Behavioral archaeology, defined as the study of people-object interactions in all times and places, emerged in the 1970s, in large part because of the innovative work of Michael Schiffer and colleagues. This volume provides an overview of how behavioral archaeology has evolved and how it has affected the field of archaeology at large. The contributors to this volume are Schiffer’s former students, from his first doctoral student to his most recent.
Divisive Discourse: The Extreme Rhetoric of Contemporary American Politics
By Joseph Zompetti, professor, School of Communication (Cognella Academic Publishing, 2015)
This book challenges assumptions about contemporary American political ideologies by exposing rhetorical fallacies and providing a framework for readers to identify and interpret inflated language. In addition, Zompetti considers how the fallout of such extreme discourse leads to societal fragmentation and the fostering of apathy, confusion, animosity, and ignorance.
Work the Circuits
By Rick Valentin, assistant professor, arts technology program (Twelve Inch Records, 2015)
Thoughts Detecting Machines is a continuing multimedia project from Valentin that incorporates music, performance, design, and interactive video. The new album, Work the Circuits, has been released in a limited edition of 400 records with algorithmic artwork drawn directly on the packaging by a computer-controlled pen plotter.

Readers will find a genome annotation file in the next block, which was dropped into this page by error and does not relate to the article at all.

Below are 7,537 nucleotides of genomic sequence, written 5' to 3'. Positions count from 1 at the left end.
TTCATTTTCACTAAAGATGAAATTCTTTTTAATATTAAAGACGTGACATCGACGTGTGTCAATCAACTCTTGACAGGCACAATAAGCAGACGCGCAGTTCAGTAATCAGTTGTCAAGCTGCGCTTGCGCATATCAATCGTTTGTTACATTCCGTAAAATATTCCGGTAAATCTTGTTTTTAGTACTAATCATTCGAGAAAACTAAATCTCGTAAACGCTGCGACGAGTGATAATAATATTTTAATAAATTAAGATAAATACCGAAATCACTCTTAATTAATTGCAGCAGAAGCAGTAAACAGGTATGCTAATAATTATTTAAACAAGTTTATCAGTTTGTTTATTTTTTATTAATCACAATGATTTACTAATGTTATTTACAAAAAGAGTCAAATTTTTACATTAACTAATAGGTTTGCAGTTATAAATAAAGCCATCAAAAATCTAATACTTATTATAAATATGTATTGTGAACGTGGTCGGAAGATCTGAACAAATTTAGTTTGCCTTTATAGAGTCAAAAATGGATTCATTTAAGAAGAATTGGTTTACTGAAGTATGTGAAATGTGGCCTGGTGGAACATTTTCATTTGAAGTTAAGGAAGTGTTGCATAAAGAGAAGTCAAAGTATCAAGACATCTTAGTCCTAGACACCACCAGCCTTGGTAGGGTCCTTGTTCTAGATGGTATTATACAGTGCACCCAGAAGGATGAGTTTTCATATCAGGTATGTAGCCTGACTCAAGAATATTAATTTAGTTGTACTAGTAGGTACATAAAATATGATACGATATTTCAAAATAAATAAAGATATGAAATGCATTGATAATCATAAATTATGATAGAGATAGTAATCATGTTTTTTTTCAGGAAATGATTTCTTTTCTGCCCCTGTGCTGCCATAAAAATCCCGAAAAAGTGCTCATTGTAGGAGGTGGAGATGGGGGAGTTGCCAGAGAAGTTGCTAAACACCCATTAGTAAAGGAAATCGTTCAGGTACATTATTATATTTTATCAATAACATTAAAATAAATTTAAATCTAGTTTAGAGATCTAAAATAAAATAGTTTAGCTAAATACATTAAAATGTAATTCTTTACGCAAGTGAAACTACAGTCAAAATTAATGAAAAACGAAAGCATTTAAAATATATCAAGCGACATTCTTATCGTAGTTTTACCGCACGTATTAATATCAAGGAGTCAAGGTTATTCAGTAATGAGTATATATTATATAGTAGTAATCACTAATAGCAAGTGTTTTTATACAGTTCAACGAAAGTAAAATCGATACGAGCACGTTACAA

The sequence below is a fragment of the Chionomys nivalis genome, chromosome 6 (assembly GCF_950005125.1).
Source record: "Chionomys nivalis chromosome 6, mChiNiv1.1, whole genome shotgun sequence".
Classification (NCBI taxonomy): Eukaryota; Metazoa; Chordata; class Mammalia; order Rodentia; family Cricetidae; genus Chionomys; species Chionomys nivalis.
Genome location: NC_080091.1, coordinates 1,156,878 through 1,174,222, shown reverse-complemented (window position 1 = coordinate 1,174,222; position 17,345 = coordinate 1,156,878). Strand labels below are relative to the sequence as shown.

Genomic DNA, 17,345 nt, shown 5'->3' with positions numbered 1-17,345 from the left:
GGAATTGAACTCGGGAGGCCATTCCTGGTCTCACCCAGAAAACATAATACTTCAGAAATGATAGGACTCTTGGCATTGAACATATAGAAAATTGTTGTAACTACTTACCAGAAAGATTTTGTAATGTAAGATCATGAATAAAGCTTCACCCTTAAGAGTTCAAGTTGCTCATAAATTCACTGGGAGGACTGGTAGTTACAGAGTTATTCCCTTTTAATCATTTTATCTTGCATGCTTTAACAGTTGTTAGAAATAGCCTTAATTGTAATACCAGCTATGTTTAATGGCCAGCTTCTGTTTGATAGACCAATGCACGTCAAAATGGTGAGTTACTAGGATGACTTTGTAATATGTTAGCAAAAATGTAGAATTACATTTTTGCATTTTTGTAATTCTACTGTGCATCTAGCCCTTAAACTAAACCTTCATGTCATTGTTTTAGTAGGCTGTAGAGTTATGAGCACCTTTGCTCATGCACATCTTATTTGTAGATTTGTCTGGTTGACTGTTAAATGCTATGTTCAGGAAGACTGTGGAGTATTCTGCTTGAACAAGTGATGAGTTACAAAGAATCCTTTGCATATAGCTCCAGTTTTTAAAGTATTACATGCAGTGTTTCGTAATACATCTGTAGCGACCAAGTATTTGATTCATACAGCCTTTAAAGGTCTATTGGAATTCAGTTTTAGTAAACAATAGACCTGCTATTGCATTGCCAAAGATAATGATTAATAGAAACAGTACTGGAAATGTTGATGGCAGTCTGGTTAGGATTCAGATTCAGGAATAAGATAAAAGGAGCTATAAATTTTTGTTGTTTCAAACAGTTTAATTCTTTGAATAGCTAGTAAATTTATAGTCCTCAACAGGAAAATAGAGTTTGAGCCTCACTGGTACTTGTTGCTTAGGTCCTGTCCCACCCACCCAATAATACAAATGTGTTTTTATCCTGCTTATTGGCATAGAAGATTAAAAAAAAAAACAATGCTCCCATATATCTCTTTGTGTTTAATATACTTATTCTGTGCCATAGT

TEDx Naperville: How to Talk Nasty About Asians Without Sounding Racist
By Nicholas Hartlep (TEDxNaperville, 2014)
Throughout the world, Asians are praised for their high-level math skills, their exceptional acceptance rates in Ivy League schools, and their ability to never need resources and support services. Sure this is a stereotype, but what’s the issue with assuming these ideas if they’re all positive? Hartlep brings his extensive research, his education, and his humor to the concept of racism without being a racist.
Some of the information and photos in these summaries came from the creators of the works and their publishers. Books, audio and video recordings, and mobile applications created by Illinois State University faculty, staff, and students are eligible for consideration for this section. Submit entries to kdberse@IllinoisState.edu.